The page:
How to stop the coronavirus crisis from affecting your pension pot

However, for those seeking to retire in the near future, the crisis has created additional levels of uncertainty. With job losses and furlough sadly becoming the norm for so many within working life, a huge number of people have found the end of their careers severely disrupted. After decades of work, people could see their pension income altered by the effects of the virus.

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However, fortunately the state pension is unaffected by fluctuations in the stock market, so this remains safe.

But for those who are paying into a workplace pension, or another arrangement, perhaps in addition to what is offered by the government, there may be certain ways to future proof their income.

The timing of withdrawing money from a pension is always important, however it has become more necessary to take caution.

If the pension pot has been negatively affected by the coronavirus crisis, it will need time to recover.

Because the pandemic is so severe, this may take longer than expected, so biding one’s time is key. 

Whilst market volatility is normal, planning ahead is important. 

Claire Trott, Head of Pensions Strategy at St James’s Place said: “It can be a worrying time if you need your pension savings to meet livings costs. Market swings do disproportionately affect older investors who are taking income from their retirement pots.

“If you can, you should try to avoid taking money from your investments during periods of volatility. If you can reduce your level of pension withdrawals – or even put them on hold for a while – it could be better to dip into cash savings rather than sell investments you might hold outside your pension plan.

“The more you can leave invested, the more time it has to hopefully recover.”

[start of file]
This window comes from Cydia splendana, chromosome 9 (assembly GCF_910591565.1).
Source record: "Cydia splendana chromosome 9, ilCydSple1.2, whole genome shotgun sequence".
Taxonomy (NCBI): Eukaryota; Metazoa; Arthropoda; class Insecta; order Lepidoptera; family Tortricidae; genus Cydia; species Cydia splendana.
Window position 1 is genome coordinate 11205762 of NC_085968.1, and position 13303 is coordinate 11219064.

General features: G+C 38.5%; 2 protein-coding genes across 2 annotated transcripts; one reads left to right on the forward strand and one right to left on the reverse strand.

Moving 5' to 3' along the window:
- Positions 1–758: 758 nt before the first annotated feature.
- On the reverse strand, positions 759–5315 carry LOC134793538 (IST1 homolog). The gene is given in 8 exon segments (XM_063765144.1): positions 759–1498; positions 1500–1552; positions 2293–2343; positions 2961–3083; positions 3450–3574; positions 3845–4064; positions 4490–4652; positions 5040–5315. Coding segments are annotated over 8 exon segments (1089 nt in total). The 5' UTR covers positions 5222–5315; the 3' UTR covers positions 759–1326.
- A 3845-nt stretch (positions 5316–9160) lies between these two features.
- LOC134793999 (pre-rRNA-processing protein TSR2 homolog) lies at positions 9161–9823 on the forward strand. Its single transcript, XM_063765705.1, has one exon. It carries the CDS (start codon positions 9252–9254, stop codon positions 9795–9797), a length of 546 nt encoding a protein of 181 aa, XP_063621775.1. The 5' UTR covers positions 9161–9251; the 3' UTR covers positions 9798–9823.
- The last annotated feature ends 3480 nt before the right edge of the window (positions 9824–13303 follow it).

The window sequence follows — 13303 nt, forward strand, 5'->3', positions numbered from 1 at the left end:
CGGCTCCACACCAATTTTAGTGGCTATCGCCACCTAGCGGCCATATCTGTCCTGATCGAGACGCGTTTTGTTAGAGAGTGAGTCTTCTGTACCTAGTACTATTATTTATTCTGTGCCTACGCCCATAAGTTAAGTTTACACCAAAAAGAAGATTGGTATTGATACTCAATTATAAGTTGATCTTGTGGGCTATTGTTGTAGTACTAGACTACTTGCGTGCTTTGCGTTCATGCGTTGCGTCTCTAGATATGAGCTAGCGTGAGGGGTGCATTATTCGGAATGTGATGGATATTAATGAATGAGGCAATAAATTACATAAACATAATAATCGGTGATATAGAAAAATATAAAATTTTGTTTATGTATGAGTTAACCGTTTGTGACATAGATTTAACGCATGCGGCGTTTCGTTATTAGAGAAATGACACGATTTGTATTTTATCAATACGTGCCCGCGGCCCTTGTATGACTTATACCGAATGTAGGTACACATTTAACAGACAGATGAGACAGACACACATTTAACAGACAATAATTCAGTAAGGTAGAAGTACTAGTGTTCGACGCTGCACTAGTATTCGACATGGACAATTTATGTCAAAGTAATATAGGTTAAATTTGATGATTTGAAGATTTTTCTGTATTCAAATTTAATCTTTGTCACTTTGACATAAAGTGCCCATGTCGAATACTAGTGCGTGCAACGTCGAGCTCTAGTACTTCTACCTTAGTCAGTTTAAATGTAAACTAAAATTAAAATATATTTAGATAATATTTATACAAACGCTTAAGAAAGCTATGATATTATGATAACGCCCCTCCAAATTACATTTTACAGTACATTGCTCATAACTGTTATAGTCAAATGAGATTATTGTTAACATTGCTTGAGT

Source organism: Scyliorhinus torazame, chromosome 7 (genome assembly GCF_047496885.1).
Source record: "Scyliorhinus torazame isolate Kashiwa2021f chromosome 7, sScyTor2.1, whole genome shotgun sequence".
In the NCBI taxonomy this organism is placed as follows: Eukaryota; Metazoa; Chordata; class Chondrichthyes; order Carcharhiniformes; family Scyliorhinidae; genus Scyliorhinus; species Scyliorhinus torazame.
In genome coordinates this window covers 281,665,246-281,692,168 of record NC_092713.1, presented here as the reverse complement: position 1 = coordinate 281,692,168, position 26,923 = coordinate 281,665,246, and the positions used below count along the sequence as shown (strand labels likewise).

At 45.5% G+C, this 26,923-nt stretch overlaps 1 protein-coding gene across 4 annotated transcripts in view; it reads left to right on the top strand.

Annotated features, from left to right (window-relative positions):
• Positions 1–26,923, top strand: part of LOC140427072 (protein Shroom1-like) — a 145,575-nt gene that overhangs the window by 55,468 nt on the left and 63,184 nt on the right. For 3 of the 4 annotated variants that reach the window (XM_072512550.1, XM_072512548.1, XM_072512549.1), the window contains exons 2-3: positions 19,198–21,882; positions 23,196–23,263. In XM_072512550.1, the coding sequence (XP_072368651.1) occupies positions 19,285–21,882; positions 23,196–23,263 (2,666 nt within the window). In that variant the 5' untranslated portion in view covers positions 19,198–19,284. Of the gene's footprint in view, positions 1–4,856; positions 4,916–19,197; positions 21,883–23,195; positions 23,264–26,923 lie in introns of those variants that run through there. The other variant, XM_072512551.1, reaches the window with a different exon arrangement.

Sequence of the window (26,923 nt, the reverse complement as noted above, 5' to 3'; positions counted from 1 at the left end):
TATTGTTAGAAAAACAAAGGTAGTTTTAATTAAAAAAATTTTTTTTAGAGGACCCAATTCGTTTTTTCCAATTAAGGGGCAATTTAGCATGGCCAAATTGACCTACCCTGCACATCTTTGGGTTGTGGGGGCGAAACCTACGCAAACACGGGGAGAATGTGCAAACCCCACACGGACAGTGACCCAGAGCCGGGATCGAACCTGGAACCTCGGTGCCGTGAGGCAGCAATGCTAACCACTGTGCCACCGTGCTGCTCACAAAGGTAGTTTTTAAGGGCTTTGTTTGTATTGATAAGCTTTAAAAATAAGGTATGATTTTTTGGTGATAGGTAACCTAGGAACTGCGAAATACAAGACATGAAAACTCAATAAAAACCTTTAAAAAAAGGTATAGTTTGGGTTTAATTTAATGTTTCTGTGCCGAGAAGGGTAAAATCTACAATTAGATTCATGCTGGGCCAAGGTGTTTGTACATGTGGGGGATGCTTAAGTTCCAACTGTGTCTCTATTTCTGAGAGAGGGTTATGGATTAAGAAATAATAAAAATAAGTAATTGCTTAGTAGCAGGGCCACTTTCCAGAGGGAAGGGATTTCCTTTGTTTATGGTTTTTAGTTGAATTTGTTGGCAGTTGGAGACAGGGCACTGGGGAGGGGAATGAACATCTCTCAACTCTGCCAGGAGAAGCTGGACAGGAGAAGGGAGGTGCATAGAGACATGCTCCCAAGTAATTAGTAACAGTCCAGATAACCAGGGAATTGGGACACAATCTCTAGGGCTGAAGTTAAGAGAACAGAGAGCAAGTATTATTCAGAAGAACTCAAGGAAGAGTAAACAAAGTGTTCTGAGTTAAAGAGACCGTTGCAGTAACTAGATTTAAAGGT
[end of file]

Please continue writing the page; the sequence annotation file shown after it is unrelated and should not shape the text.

Another option is to delay when an individual claims the state pension, for those who can afford to make this decision. 

The gov.uk website offers advice for those who are looking to delay their pension.

Delaying the state pension could leave a person with significantly more money, and therefore assist them with income in their later years.

The government can also point people in the direction of trusted financial advisers who provide individual tips and tricks to suit their situation. 

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By deferring the new state pension, even by a year, a person could increase it by 5.8 percent.

And if a person continues to work, even part-time, or from home, the pension would likely gain more contributions. 

It is important to assess what funds one has, and how urgently one needs them.

By analysing all retirement assets, retirees can look at the level of income they will receive if they withdraw their pension now, as opposed to later down the line. 

Cashing out early as a lump sum could damage the pension for some, as it also risks paying high taxes. 

This is because only the first 25 percent of a defined contribution pension is tax free, with the rest taxed as earned income. 

The state pension and other assets can provide retirees with reassurance in the short term. 

Taking advice in these turbulent times is therefore vital.

The Pension Advisory Service hotline on 0800 011 3797 provides assistance for those who have questions.

Additionally, Pension Wise, a free and impartial service set up by the government, offers appointments to discuss pension details.

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